An additional checklist option is available from Reading First in Virginia.
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Blough, K. (2005). Book publishing industry net sales totaled $23.7 billion in 2004. Retrieved May 1, 2005, from www.publishers.org/ press/releases.cfm?PressReleaseArticleID=247
Duke, N.K. (2004). The case for information text. Educational Leadership, 61(6), 40–44.
McMath, J.S., King, M.A., & Smith, W.E. (1998). Young children, questions and nonfiction books. Early Childhood Education Journal, 26(1), 19–27. Meyer, B.J., & Freedle, R.O. (1984). Effects of discourse type on recall. American Educational Research Journal, 21(1), 121–143.
Moss, B. (2004). Teaching expository text structures through information. The Reading Teacher, 57, 710–718.
Palmer, R.G., & Stewart, R.A. (2003). Nonfiction trade book use in primary grades. The Reading Teacher, 57, 38–48.
Pappas, C.C. (1991). Fostering full access to literacy by including information books. Language Arts, 68, 449–462.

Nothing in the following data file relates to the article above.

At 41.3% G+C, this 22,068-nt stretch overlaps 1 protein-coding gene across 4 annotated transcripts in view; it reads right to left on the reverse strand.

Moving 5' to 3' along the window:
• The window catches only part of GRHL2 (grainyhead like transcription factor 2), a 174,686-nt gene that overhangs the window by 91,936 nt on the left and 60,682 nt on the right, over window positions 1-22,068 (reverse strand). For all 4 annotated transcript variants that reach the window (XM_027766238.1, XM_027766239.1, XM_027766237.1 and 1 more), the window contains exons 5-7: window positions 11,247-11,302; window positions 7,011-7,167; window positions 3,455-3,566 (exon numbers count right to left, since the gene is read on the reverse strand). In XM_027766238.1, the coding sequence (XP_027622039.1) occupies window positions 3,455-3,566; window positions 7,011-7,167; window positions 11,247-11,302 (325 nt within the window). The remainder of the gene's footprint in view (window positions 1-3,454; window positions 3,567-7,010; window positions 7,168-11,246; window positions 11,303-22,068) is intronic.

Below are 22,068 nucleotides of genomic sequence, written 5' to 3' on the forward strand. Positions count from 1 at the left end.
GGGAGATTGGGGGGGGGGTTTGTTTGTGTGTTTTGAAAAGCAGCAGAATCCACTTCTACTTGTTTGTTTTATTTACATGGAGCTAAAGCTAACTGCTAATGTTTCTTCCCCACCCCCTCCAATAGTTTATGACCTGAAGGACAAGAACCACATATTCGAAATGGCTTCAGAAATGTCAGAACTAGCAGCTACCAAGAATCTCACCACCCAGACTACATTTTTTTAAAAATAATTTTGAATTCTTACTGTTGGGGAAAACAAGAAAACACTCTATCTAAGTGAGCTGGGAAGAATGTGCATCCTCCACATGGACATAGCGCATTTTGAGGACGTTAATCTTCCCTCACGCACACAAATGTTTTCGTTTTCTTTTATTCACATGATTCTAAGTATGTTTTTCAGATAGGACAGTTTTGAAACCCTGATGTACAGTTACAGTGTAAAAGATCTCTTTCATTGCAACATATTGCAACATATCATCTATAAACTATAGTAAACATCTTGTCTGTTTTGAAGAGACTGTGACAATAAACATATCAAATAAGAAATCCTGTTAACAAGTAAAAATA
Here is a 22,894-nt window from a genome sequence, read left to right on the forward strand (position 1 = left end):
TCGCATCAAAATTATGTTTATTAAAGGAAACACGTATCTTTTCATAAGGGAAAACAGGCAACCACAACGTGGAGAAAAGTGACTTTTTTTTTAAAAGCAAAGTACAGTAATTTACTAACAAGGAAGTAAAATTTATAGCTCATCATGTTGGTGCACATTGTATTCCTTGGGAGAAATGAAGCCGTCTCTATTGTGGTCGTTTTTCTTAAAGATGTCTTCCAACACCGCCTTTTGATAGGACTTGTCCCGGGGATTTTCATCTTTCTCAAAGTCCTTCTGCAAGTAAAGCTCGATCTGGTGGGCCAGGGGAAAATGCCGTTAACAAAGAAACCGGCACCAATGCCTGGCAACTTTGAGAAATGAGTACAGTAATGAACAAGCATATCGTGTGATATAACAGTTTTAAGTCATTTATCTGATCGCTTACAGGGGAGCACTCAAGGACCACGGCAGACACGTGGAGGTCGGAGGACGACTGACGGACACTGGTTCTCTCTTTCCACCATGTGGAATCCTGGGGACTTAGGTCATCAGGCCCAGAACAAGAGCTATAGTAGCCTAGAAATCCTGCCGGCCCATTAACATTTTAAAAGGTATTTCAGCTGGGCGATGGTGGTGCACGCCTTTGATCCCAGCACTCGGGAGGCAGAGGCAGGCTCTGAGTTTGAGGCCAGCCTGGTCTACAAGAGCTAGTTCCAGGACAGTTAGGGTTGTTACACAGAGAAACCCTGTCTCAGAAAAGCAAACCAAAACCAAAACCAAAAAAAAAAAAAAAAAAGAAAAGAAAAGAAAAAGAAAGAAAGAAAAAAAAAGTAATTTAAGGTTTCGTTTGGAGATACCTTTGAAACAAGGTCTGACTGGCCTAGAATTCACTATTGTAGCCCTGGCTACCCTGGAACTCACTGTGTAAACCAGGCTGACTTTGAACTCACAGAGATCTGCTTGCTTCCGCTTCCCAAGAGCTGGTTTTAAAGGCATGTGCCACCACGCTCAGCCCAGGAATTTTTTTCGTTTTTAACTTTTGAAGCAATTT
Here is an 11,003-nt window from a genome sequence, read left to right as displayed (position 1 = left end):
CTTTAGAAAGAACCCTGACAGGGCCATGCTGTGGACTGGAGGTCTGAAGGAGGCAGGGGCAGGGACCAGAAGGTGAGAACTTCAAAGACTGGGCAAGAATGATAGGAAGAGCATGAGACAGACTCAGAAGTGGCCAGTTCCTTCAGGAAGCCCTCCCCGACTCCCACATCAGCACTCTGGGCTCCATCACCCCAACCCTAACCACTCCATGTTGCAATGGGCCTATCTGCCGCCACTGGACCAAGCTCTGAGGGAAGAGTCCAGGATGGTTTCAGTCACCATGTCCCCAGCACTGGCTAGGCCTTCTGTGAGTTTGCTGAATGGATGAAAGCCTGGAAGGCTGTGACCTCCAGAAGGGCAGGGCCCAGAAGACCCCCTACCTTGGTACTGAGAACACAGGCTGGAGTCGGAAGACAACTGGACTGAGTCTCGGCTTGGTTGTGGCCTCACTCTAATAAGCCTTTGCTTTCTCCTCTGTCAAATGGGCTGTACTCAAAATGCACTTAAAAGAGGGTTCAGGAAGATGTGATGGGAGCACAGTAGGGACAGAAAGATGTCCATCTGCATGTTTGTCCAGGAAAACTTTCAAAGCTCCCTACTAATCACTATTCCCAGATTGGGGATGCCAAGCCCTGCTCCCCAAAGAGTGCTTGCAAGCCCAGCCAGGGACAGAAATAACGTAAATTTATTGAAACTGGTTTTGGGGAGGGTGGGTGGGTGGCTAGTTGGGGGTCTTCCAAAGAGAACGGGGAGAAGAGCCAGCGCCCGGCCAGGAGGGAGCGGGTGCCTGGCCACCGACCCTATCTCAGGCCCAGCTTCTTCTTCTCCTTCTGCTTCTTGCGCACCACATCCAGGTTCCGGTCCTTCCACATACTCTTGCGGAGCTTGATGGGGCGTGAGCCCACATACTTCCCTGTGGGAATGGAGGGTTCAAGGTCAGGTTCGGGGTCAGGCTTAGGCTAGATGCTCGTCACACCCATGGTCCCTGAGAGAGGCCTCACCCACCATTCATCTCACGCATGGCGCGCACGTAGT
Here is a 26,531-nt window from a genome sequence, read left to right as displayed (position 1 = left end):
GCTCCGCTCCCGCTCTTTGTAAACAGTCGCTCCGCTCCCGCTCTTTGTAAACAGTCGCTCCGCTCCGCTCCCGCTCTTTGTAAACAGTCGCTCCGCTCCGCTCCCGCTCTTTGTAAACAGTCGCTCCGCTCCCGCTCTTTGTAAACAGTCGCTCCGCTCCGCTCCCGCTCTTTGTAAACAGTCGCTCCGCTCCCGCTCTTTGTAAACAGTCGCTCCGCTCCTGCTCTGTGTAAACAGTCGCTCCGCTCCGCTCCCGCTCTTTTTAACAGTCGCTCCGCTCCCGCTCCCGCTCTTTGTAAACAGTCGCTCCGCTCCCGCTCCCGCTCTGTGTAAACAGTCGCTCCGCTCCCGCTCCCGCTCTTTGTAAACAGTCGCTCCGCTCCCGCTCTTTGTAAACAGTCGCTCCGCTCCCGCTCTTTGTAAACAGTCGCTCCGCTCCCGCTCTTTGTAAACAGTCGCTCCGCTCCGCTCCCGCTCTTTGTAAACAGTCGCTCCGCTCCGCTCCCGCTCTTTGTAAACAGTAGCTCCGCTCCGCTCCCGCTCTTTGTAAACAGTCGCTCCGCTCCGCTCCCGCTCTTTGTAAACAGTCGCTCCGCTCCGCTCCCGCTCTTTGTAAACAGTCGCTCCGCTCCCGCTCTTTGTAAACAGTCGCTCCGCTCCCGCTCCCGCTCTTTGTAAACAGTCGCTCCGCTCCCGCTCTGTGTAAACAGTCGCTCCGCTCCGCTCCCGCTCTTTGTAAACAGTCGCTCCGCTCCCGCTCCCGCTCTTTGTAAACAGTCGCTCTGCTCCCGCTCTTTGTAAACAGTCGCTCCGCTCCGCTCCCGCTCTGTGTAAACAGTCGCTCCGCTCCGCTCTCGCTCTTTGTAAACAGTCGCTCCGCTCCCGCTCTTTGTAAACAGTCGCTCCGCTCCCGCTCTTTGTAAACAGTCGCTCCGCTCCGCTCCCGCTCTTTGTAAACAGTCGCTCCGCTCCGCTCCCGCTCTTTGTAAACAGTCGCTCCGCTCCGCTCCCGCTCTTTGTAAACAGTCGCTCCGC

Snow, C.E., Burns, M.S., & Griffin, P. (1998). Preventing reading difficulties in young children. Washington, DC: National Academy Press.
Tompkins, G.E. (2005). Reading and writing information, language arts: Patterns of practice (6th ed.). Upper Saddle River, NJ: Pearson, Merrill, Prentice Hall.
Adams, S. (2001). The best book of volcanoes. New York: Scholastic.
Berger, M., & Berger, G. (2002). Ants. New York: Scholastic.
Berger, M., & Berger, G. (2002). Bees. New York: Scholastic.
Berger, M., & Berger, G. (2002). Butterflies. New York: Scholastic.
Cowley, J. (2005). Chameleon, Chameleon. New York: Scholastic.
Ehlert, L. (2001). Waiting for wings. San Diego: Harcourt.
Lock, D. (Ed.). (2003). Fishy tales. New York: Dorling Kindersley.
Meharry, D. (2001). Mud, mud, mud. Washington, DC: National Geographic Society.
Pallotta, J. (1987). The bird alphabet book. Watertown, MA: Charlesbridge.
Reid, M., & Chessen, B. (1998). Bugs, bugs, bugs! New York: Scholastic.
Simon, S. (2000). Seymour Simon’s book of trucks. New York: HarperCollins.
Simon, S. (2002). Danger! Earthquakes. New York: Seastar.
Simon, S. (2002). Super storms. New York: Seastar.
Simon, S. (2003). Incredible sharks. New York: Seastar.
Simon, S. (2005). Big bugs. New York: Seastar.
Wood, L. (2000). Bats. New York: Scholastic.